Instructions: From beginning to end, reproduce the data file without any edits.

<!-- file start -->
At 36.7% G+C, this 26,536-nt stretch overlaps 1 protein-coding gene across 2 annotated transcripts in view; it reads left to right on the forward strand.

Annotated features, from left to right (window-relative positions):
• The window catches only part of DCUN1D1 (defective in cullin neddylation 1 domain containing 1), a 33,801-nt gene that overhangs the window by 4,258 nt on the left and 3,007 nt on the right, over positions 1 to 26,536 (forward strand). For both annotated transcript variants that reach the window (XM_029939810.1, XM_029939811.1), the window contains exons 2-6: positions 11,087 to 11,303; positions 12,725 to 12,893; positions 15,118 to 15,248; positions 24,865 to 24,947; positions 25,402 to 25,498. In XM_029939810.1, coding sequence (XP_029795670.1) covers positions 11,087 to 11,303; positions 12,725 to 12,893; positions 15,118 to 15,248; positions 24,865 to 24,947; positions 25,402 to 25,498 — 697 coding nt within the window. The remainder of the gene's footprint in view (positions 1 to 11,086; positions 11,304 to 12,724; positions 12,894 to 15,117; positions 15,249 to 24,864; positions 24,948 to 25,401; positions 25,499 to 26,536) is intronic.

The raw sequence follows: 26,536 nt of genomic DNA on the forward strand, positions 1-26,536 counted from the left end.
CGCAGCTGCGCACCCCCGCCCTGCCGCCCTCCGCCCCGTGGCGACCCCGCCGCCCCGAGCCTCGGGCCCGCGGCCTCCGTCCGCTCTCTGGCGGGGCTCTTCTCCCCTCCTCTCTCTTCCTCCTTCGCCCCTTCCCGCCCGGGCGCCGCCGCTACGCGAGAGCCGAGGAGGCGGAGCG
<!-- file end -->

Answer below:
At 36.7% G+C, this 26,536-nt stretch overlaps 1 protein-coding gene across 2 annotated transcripts in view; it reads left to right on the forward strand.

Annotated features, from left to right (window-relative positions):
• The window catches only part of DCUN1D1 (defective in cullin neddylation 1 domain containing 1), a 33,801-nt gene that overhangs the window by 4,258 nt on the left and 3,007 nt on the right, over positions 1 to 26,536 (forward strand). For both annotated transcript variants that reach the window (XM_029939810.1, XM_029939811.1), the window contains exons 2-6: positions 11,087 to 11,303; positions 12,725 to 12,893; positions 15,118 to 15,248; positions 24,865 to 24,947; positions 25,402 to 25,498. In XM_029939810.1, coding sequence (XP_029795670.1) covers positions 11,087 to 11,303; positions 12,725 to 12,893; positions 15,118 to 15,248; positions 24,865 to 24,947; positions 25,402 to 25,498 — 697 coding nt within the window. The remainder of the gene's footprint in view (positions 1 to 11,086; positions 11,304 to 12,724; positions 12,894 to 15,117; positions 15,249 to 24,864; positions 24,948 to 25,401; positions 25,499 to 26,536) is intronic.

The raw sequence follows: 26,536 nt of genomic DNA on the forward strand, positions 1-26,536 counted from the left end.
CGCAGCTGCGCACCCCCGCCCTGCCGCCCTCCGCCCCGTGGCGACCCCGCCGCCCCGAGCCTCGGGCCCGCGGCCTCCGTCCGCTCTCTGGCGGGGCTCTTCTCCCCTCCTCTCTCTTCCTCCTTCGCCCCTTCCCGCCCGGGCGCCGCCGCTACGCGAGAGCCGAGGAGGCGGAGCG